- Transition to a More Complex Society: Towards the later stages of the Yayoi Period, regional chiefdoms emerged, indicating a higher level of political organization. The chiefdoms were characterized by powerful leaders overseeing communities, trade networks, and religious activities.
The Yayoi Period laid the foundation for the subsequent development of Japanese civilization. The introduction of agriculture, establishment of settled communities, and technological advancements played a pivotal role in shaping the course of Japanese history.
It was during this period that many of the cultural and social elements that define Japan today began to take root and evolve.
Kofun Period (300 CE to 538 CE)
The Kofun Period is an important era in Japanese history that follows the Yayoi Period and is dated from approximately 300 CE to 538 CE.
It is named after the large burial mounds called “kofun” that were constructed during this period for members of the ruling elite.
The Kofun Period is characterized by the emergence of centralized political power, the establishment of early kingdoms, and an increasing influence of continental Asian cultures.
Yamato in the Kinai region of central Japan was the center of the unified state. The rulers of the Yamato state were a hereditary line of emperors.
They extended their power all through Japan through military conquest but preferred to convince local authority to exchange power roles for influential posts in the government.
Key characteristics of the Kofun Period:
- Kofun Burial Mounds: The construction of large burial mounds for powerful leaders and members of the elite was a defining feature of this period. The kofun mounds varied in size, with some of the largest being several hundred meters long. These burial sites contained various artifacts, including bronze mirrors, clay haniwa figurines, and other valuable items.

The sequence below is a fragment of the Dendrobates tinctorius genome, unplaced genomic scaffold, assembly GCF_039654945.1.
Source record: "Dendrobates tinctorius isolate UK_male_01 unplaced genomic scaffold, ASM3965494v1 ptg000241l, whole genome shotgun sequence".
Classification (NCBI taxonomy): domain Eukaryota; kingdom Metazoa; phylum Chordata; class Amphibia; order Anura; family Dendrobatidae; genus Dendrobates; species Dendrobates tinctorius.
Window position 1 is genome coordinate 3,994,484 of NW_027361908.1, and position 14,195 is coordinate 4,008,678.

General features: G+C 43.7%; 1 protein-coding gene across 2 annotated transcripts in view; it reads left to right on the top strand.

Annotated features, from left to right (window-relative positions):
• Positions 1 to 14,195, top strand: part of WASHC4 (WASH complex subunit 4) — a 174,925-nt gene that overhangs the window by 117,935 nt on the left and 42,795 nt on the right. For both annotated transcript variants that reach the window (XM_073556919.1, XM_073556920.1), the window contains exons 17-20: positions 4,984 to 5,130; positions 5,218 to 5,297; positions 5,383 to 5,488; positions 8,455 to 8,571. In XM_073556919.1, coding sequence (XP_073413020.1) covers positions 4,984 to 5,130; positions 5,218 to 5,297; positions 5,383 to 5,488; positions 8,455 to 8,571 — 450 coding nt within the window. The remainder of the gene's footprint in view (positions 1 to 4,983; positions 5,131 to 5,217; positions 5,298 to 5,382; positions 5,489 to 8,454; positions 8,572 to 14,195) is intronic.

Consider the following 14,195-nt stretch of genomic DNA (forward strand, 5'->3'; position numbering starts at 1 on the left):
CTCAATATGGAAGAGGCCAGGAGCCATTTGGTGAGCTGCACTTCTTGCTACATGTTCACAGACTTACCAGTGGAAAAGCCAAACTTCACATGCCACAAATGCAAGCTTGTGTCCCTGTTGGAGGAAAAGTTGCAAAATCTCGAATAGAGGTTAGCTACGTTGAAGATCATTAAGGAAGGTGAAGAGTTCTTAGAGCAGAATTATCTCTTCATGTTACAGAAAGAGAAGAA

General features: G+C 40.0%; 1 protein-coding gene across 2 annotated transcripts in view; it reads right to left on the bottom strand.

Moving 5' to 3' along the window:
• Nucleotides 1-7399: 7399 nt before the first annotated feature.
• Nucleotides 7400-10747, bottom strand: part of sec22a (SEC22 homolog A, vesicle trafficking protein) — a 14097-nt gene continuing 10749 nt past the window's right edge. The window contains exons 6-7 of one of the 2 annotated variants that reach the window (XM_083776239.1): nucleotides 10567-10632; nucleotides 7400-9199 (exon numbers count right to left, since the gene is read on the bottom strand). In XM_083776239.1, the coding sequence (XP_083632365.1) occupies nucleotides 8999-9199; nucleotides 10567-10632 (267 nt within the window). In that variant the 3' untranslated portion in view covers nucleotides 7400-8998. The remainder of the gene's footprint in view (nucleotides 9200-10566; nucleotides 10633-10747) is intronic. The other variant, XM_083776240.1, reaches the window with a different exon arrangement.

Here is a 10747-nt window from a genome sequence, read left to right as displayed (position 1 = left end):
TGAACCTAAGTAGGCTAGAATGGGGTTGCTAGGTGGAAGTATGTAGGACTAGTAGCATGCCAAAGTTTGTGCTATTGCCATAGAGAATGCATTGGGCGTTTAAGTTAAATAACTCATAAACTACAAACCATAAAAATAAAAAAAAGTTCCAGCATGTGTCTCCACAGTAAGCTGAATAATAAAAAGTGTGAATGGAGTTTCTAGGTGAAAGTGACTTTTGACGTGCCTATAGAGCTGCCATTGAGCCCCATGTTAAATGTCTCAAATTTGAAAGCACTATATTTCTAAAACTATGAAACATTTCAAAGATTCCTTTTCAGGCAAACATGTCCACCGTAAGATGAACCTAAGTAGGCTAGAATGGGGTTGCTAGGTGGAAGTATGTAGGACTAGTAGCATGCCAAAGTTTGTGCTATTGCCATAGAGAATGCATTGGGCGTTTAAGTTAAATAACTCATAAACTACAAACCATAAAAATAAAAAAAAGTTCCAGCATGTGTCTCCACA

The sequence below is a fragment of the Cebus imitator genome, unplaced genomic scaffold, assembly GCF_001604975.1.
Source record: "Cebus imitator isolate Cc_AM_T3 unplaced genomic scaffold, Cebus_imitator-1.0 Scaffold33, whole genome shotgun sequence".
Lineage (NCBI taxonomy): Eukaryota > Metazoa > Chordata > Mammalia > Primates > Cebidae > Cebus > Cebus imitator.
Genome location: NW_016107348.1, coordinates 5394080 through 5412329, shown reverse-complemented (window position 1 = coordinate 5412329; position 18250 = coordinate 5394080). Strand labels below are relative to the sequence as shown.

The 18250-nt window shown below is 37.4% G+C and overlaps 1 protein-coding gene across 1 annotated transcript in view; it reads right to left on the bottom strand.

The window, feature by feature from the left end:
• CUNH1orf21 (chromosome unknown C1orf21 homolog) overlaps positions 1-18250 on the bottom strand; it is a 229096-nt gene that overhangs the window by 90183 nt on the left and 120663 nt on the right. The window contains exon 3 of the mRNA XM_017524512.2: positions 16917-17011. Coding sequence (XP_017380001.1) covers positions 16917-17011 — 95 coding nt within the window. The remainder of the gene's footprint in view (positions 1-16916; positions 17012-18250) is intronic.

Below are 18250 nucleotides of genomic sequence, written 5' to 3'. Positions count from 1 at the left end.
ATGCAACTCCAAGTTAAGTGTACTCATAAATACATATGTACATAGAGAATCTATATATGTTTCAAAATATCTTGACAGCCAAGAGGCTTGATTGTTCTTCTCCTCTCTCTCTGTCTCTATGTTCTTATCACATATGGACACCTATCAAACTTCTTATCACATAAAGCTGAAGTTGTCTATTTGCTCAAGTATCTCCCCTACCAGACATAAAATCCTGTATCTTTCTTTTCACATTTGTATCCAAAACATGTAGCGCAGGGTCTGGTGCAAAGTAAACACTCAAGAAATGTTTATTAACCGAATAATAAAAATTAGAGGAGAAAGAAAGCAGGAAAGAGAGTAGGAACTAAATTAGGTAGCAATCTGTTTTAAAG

- Political Centralization: The Kofun Period saw the consolidation of political power in the hands of powerful clans. The Yamato clan, centered in the Yamato region (present-day Nara Prefecture), gradually emerged as the dominant ruling clan. They established a system of centralized authority that laid the foundation for the later imperial system.
- Influence of Chinese and Korean Cultures: During this period, there was a significant cultural exchange with China and Korea. Diplomatic missions, trade, and cultural interactions led to the introduction of Chinese writing, Confucianism, Buddhism, and other continental influences.
- Haniwa Figures: Haniwa are clay figurines that were placed on the top of kofun burial mounds. These figurines depicted various human and animal forms and were believed to serve ritual and protective functions for the deceased.
- Technological Advancements: The Kofun Period witnessed further advancements in metalworking and pottery. Bronze mirrors, iron tools, and improved ceramics were produced and used extensively during this time.
- Shifting Religious Beliefs: The adoption of Buddhism and Confucianism from China led to a transformation in religious beliefs and practices in Japan. Alongside these foreign influences, indigenous Shinto beliefs continued to play a significant role in the spiritual life of the people.
- Decline of Kofun Culture: Towards the end of the Kofun Period, the construction of large kofun burial mounds began to decline. This might have been due to economic and social changes, as well as a shift towards smaller, more modest burial practices.